In the Loop
Good news and bad news on the Castro front
He may be the last one to figure it out, but Fidel Castro's recent observation to Jeffrey Goldberg of the Atlantic that the Cuban economic model "doesn't even work for us anymore'' was nonetheless stunning.
It also comes at a time when long-underrated brother Raul Castro, now running the place, has been saying much the same thing, and has been moving quickly to shake things up.
On another front, a number of Cuban political prisoners were released over the summer, and according to a forthcoming article in Soldier of Fortune magazine, Raul has taken other "steps to lessen the repressive grip" of the communist dictatorship, including allowing some protests and easing up on treatment of dissidents.
Lest anyone get carried away and think Havana is about to become Des Moines, the article, written by former Radio Marti news director Jay Mallin and former Miami Herald Latin America editor Don Bohning, notes that Raul "has visited China and is believed to admire the Chinese model (rampant capitalism in the economy, tight communist control of the government) and to want to install it in Cuba."
But relations between Washington and Havana are clearly de-icing, though the odd case of Alan Gross of Potomac, an Agency for International Development contractor imprisoned in Cuba for the crime of distributing cellphones and laptops in Cuba's tiny Jewish community, probably will need to be resolved - maybe a Yom Kippur release? - for the thaw to continue.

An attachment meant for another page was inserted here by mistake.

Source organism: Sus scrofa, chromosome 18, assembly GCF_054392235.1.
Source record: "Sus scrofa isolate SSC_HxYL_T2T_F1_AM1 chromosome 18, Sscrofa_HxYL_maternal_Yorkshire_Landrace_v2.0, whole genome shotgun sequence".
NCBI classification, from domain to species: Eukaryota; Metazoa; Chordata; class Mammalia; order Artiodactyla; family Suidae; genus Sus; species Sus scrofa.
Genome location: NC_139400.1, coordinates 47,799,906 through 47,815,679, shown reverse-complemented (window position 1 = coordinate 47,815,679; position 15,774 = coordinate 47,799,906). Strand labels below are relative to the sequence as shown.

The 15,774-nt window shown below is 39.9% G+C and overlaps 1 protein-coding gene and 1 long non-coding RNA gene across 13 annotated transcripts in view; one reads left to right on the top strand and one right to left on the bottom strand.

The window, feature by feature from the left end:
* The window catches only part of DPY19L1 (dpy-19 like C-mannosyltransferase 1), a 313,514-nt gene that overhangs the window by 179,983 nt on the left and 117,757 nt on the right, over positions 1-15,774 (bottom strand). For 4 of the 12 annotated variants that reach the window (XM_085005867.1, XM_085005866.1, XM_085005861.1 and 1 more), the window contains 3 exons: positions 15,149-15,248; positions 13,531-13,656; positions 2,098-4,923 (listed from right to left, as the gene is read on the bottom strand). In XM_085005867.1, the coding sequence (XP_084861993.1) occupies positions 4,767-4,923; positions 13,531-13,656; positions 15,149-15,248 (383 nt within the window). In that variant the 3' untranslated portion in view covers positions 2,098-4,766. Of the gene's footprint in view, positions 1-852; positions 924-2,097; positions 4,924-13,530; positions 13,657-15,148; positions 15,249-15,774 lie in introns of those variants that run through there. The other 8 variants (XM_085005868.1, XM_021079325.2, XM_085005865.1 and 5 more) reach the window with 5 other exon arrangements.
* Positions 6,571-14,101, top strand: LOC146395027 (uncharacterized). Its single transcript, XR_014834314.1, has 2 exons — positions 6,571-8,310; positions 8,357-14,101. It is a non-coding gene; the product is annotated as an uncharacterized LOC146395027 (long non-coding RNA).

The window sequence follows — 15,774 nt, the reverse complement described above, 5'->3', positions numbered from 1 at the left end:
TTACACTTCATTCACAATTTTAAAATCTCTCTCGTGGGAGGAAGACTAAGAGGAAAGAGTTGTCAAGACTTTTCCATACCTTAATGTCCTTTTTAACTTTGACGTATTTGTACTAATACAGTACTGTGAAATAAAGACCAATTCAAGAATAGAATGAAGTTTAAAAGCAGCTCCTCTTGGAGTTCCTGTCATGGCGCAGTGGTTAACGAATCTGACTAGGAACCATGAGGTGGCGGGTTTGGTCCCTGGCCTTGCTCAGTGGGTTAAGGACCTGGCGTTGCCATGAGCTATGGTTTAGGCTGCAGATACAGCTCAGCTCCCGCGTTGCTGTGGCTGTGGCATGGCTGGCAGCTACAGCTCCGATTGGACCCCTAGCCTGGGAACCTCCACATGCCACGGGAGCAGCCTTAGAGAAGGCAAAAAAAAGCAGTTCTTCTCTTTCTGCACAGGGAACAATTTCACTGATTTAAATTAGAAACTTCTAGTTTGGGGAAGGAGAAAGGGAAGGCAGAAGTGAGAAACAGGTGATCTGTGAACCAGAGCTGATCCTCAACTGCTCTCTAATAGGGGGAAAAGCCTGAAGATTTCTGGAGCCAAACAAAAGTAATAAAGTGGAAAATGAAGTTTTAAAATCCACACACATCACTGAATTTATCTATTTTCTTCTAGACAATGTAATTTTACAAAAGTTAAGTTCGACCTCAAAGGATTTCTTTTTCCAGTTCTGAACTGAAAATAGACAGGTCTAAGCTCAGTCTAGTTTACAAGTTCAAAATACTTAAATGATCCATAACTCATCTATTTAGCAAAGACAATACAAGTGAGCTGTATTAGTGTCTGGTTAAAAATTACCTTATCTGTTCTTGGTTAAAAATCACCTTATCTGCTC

Meanwhile, the cultural landscape continues to change. The Obama administration last month granted approval for the American Ballet Theater, where the famous Cuban prima ballerina Alicia Alonso got her start, to perform in Havana for the first time in 50 years - at the Karl Marx Theatre in November. Fidel is a fan of Alonso, now 89, the Soldier of Fortune piece notes.
Maybe one of the Castros will escort her to the ballet, Mallin suggested in an e-mail.
Not quite so windy
White House Chief of Staff Rahm Emanuel may be the luckiest guy in the world. Outgoing Chicago Mayor Richard M. Daley has given him a "get out of town" card - which he's almost certain to take - so he can decamp before all the backbiting and recriminations amongst the Dems about who lost the House, if not the Senate, get into high gear.
He won't be around as the new House Oversight and Government Reform chairman, Darrell Issa (R-Calif.), fires daily subpoenas at the White House.
Then, if he wins, he gets to run one of America's greatest and most beautiful cities. Better yet, if he decides he doesn't like the job, he can run for the Senate in six years against Rep. Mark Kirk (R-Ill.) should Kirk win the open Obama seat this fall.
Meanwhile, Emanuel's No. 2, Deputy Chief of Staff Jim Messina, has long been slated to manage the Obama 2012 campaign, which would probably mean he'd depart sometime in the first half of next year.
Recipes for happiness
The 2010 "Best Places to Work" rankings for government agencies have become one of the hottest reads around.